|Serraj, R. - MARAKECH, MOROCCO|
|Vadez, V. - UNIV OF FLORIDA|
|Denison, R. - UNIV OF CALIFORNIA|
Submitted to: Plant Physiology
Publication Type: Peer Reviewed Journal
Publication Acceptance Date: October 5, 1998
Publication Date: N/A
Interpretive Summary: An advantage of soybean as a crop is that it symbiotically fixes atmospheric nitrogen, rather than depend on the application of fertilizer nitrogen. However, the nitrogen fixation process in soybean has been found to be very sensitive to soil drying, with decreases in activity occurring even at high levels of soil water content. It has been suggested that ureides, which are synthesized in the nitrogen fixation process, may accumulate in the plant and cause a feedback inhibition of nitrogen fixation under drying conditions. The research reported in the paper, which involved an ARS-USDA scientist, examined the nitrogen fixation of soybean when the plants were supplied externally with ureides. Indeed, feeding soybean plants with ureides resulted in a dramatic decrease in nitrogen fixation activity. The ureides, however, did not accumulate at the site of nitrogen fixation in the plant so that it was concluded that the ureides were not the direct signal that inhibited fixation. While it is clear that accumulation of ureides are important in the nitrogen fixation response to soil drying, it was concluded that ureides may stimulate another signal that results in the direct inhibition of nitrogen fixation activity.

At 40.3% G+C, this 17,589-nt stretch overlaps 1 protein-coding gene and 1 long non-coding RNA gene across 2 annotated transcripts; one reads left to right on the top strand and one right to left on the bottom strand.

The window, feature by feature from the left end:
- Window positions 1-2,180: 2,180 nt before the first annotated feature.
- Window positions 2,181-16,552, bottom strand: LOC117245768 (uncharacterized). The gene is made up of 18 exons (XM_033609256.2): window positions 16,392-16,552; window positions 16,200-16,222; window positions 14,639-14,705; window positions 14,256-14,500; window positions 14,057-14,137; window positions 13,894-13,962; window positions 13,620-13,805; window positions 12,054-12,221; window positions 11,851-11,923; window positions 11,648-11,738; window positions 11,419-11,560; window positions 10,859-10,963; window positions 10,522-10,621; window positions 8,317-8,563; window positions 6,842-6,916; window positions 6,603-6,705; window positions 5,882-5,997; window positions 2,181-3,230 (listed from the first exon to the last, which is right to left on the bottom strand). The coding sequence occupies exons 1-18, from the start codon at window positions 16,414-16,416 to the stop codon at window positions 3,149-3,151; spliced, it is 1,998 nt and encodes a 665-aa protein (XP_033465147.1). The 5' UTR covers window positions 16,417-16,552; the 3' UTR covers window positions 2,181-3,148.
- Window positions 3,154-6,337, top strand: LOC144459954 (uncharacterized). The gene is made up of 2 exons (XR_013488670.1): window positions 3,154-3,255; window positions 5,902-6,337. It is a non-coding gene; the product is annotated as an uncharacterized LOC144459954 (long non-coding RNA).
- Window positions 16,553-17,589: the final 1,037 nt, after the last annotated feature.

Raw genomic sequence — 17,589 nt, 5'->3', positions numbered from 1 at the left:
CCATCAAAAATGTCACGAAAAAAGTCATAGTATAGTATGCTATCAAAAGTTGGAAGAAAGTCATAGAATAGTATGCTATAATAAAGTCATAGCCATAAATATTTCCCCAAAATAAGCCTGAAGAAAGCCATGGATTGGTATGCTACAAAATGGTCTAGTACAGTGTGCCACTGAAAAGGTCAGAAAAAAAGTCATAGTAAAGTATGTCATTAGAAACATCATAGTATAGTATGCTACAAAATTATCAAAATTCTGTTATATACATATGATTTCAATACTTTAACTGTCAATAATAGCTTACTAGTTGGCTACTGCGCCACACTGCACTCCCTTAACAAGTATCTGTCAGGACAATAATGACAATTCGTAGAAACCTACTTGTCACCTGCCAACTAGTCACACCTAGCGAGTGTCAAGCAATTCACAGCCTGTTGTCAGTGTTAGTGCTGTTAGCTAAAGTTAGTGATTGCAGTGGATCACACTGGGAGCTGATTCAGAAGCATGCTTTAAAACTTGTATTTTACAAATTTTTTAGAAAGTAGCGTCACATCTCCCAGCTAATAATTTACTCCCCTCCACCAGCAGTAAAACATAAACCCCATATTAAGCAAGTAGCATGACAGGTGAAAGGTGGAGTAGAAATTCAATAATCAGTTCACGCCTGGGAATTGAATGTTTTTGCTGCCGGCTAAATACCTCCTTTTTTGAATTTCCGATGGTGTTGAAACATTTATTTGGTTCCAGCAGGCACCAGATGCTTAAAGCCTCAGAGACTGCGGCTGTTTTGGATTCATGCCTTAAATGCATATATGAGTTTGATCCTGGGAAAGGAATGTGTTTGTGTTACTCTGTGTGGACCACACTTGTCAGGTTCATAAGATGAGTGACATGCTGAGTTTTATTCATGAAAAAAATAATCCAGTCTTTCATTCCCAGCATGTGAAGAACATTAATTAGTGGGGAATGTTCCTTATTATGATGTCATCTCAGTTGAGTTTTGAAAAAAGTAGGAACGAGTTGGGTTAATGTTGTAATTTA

Technical Abstract: Sensitivity of N2 fixation to drought stress in soybean (Glycine max Merr.) has been shown to be associated with high ureide accumulation in the shoots, which leads to the hypothesis of a feedback mechanism on N2 fixation during drought. The ureide-feedback hypothesis was tested directly by first measuring the effect of 10 mM ureides applied by stem infusion or in the nutrient solution of hydroponically grown plants on acetylene reduction activity (ARA). An almost complete inhibition of ARA was observed within 4 to 7 d after treatment, accompanied by an increase in ureide concentration in the shoot but not in the nodules. Other N compounds including nitrate, urea, and especially asparagine, also inhibited nodule activity. The possibility was investigated that the decrease in N2 fixation was a consequence of ureide-dependent decreases in nodule permeability to O2. Ureide treatment resulted in a continual decrease in nodule permeability to O2 (Po), simultaneous to the inhibition of nitrogenase activity over 5-d treatment period.